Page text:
Monday, April 18, 2016

FUNDING A CURE - Sean Parker

"Why tech titan Sean Parker is bankrolling collaborative cancer research" PBS NewsHour 4/13/2016


SUMMARY:  Sean Parker made his fortune as the co-founder of Napster and first president of Facebook.  Now, the tech entrepreneur and billionaire hopes to change medicine by creating a new kind of research network.  Parker gave out a $250 million grant Wednesday to six of the nation’s leading medical schools and cancer centers to fund collaborative immunotherapy research.  Parker joins Judy Woodruff for more.

JUDY WOODRUFF (NewsHour):  A young tech magnate places a big bet on a different approach to fighting cancer.

Sean Parker made a name for himself as the co-founder of Napster and the first president of Facebook.  The billionaire is still actively involved in the start-up world, but he’s now dedicated a significant part of his fortune to medicine and fighting disease.

Today, he announced a major initiative, a $250 million grant to help fund research and collaboration in immunotherapy among six of the country’s leading medical schools and cancer centers.  It’s the largest gift ever of its kind.

And he joins me now from Los Angeles.

Sean Parker, welcome.

So where does this passion, the drive to do something about cancer come from?

SEAN PARKER, Founder, Parker Inst. for Cancer Immunotherapy:  Well, we have all had our own personal experience with cancer.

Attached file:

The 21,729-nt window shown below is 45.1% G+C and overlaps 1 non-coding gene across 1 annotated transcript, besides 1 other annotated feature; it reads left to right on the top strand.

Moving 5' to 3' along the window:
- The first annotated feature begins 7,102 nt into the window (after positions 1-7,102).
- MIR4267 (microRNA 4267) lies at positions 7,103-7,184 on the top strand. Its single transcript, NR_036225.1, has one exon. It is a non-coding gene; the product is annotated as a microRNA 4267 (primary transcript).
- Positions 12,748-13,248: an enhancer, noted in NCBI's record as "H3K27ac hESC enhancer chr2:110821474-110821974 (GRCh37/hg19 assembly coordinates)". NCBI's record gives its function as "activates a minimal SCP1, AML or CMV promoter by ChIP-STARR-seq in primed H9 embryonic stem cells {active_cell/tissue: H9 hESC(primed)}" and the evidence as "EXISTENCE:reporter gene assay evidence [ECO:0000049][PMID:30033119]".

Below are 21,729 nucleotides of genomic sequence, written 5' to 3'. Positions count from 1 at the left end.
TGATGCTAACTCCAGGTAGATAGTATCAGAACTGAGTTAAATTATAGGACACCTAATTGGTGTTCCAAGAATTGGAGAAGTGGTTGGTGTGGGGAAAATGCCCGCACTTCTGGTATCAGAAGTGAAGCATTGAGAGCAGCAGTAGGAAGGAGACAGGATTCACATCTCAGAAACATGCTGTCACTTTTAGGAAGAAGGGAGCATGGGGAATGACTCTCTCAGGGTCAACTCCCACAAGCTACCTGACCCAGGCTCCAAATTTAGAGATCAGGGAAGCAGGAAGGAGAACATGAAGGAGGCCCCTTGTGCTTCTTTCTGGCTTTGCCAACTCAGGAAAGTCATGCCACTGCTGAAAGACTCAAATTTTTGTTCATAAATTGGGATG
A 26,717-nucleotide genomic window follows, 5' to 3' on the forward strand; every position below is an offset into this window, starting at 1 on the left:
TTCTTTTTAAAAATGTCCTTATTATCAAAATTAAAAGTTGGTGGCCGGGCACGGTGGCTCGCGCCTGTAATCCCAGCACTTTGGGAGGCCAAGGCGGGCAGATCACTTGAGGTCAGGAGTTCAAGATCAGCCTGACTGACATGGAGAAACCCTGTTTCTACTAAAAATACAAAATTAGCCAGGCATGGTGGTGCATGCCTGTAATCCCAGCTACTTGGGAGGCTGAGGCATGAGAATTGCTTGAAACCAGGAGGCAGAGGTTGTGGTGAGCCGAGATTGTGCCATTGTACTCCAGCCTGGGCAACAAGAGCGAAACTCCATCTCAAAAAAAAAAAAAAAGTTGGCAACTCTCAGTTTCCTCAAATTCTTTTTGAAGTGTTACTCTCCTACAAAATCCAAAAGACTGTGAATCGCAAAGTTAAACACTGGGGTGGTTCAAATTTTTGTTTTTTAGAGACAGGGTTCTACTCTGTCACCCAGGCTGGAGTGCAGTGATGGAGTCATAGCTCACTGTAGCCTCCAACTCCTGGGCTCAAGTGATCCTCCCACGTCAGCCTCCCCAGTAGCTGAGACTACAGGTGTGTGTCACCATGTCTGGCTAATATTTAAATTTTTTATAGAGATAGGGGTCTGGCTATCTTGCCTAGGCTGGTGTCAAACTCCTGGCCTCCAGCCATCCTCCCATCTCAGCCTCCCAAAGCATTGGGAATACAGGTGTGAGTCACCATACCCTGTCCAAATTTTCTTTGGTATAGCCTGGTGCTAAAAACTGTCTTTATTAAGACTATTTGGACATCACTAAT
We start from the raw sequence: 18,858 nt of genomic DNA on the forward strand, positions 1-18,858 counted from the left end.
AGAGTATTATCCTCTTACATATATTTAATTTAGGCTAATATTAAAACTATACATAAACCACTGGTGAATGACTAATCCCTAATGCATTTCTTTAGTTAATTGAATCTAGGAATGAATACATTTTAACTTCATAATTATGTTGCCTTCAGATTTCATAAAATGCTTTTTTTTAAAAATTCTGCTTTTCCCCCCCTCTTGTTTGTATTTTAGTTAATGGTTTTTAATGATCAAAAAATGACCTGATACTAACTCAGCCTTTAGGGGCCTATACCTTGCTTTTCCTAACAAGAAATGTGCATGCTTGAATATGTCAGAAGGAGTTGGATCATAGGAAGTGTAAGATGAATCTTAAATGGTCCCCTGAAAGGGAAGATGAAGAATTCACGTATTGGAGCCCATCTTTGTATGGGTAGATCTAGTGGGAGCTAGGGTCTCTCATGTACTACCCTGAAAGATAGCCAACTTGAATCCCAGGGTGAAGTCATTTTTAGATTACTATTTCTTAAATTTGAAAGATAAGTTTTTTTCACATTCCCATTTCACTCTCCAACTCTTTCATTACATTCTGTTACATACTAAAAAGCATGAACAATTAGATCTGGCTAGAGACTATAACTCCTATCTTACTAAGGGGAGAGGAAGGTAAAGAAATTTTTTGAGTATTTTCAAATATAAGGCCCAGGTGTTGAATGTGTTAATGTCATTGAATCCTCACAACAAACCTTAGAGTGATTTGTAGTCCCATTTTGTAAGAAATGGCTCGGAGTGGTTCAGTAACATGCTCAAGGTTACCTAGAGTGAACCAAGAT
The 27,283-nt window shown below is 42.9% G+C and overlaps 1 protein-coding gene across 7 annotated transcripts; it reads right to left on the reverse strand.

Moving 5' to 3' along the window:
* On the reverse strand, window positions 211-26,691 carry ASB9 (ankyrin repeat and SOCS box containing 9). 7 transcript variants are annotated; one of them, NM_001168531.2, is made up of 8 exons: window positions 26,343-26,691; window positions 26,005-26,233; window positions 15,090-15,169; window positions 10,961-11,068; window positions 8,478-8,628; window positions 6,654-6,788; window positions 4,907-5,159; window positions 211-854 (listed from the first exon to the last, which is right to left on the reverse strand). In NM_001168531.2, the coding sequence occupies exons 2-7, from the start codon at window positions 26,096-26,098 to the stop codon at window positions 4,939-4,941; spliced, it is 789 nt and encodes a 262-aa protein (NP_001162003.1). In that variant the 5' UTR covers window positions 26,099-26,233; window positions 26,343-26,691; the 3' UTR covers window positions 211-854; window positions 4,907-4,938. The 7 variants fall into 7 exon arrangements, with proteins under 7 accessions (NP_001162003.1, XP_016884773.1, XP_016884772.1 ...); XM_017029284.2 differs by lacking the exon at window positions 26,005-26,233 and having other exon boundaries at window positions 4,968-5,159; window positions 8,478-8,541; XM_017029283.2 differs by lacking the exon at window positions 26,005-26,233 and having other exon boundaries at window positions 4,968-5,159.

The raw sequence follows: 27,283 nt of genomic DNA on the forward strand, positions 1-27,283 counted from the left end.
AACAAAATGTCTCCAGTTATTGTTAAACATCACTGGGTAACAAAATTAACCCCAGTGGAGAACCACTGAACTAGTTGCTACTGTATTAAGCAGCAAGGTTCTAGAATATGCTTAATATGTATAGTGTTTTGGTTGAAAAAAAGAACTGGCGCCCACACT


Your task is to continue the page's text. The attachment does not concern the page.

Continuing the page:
Virtually no one is untouched by cancer, whether they have had the disease themselves, one of their loved ones has had it, one of their friends.  You know, half of all men and a third of all women will have cancer in their lifetime.

And what’s — what is especially frustrating is, despite all of these advances in genomics and understanding of the drivers behind cancer, progress over the last 20 years just hasn’t been fast enough.  And, as somebody who has spent his life as an entrepreneur trying to pursue kind of rapid, disruptive changes, I’m impatient.

And I think — I think that patients and their families and doctors are impatient as well.  And as I began to look at this problem more closely, it was clear that we needed both new technology platforms, like immunotherapy, but we also need to figure out how to collaborate and cooperate better within the world of academic science in order to really solve the problem.

JUDY WOODRUFF:  You’re zeroing this money in on immunotherapy.  Why?

SEAN PARKER:  So, immunotherapy is an incredibly promising technology.

It has a very long history going back 100 years.  In fact, it was believed at one point that cancer was caused by an insufficiency of the immune system.  Turned out that wasn’t entirely false.  Cancer is kept in check in the early stages by the immune system.  The immune system is also an incredibly powerful weapon.  It’s really good at recognizing cells that have mutations, our cells that are different, look different.

And so it makes perfect sense that we should be able to harness the power of the immune system, which works with your own body, in order to target cancer and destroy it.

No comments: